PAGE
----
The word "potager" comes from the Middle English word pottage, circa 1175–1225, that means something in or from a pot; potage is from the Old French, meaning thick, meatless, vegetable soup. Historically, the term carried with it the ideal of a self-sustaining, isolated garden, such as the medieval herb, medicinal, or monastic garden. Today "potager" means kitchen garden.
Kitchen gardens are undergoing a rebirth, "le renaissance du le potager jardin," due to rising costs of food, concern with food safety, and food sourcing. Other advantages of having your own kitchen garden include being able to grow vegetables year-round and the reward of self-sufficiency.
To learn more about kitchen gardening, check out these resources at the Lenhardt Library.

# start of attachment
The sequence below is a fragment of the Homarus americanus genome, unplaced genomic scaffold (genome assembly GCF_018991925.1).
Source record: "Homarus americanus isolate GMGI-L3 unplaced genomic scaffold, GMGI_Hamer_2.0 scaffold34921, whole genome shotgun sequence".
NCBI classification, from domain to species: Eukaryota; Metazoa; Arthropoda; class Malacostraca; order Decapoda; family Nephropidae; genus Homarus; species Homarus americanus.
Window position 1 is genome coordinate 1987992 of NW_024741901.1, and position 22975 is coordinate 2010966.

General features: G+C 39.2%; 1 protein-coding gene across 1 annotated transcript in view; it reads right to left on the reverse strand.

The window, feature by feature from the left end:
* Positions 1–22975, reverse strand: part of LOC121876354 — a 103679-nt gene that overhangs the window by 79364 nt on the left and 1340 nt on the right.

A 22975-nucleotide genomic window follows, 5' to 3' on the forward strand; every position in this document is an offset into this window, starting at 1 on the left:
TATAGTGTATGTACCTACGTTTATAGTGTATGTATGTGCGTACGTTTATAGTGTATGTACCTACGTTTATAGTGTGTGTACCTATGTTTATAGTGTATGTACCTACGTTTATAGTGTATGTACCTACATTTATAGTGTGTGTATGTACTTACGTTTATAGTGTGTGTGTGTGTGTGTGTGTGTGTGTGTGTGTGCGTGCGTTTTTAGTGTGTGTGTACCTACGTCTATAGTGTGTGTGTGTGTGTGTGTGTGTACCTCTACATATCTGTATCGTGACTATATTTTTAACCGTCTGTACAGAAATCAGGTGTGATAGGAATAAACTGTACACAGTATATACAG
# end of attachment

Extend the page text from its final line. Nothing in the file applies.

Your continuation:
American Grown: The Story of the White House Kitchen Garden and
Designing the New Kitchen Garden: An American Potager Handbook
The Family Kitchen Garden: How to Plant, Grow, and Cook Together
The Kitchen Garden, Month by Month
The Kitchen Gardener's Handbook
"How to Plan Your Perfect Kitchen Garden" by Alys Fowler
Gardens Illustrated, March 2011, Issue 171, pages 64–69
Article offers tips on planning a vegetable garden.
"Kitchen Gardens" by Arne Maynard
Gardens Illustrated, March 2012, Issue 183, pages 88–91
Article offers information on the significance of organizing space and crop rotation for a kitchen garden.
"Proper Potager" by Martin Stern
Northern Gardener, November/December 2010, Vol. 138. Issue 6, pages 36–38
Article focuses on a kitchen garden that combines the pleasure of food and aesthetics.
Websites for more information
Kitchen Gardeners International
Nonprofit global network celebrating homegrown foods and promoting their role in a sustainable and secure food system.
Watch Your Garden Grow
Guide to growing, storing, and preparing vegetables, from the University of Illinois Extension.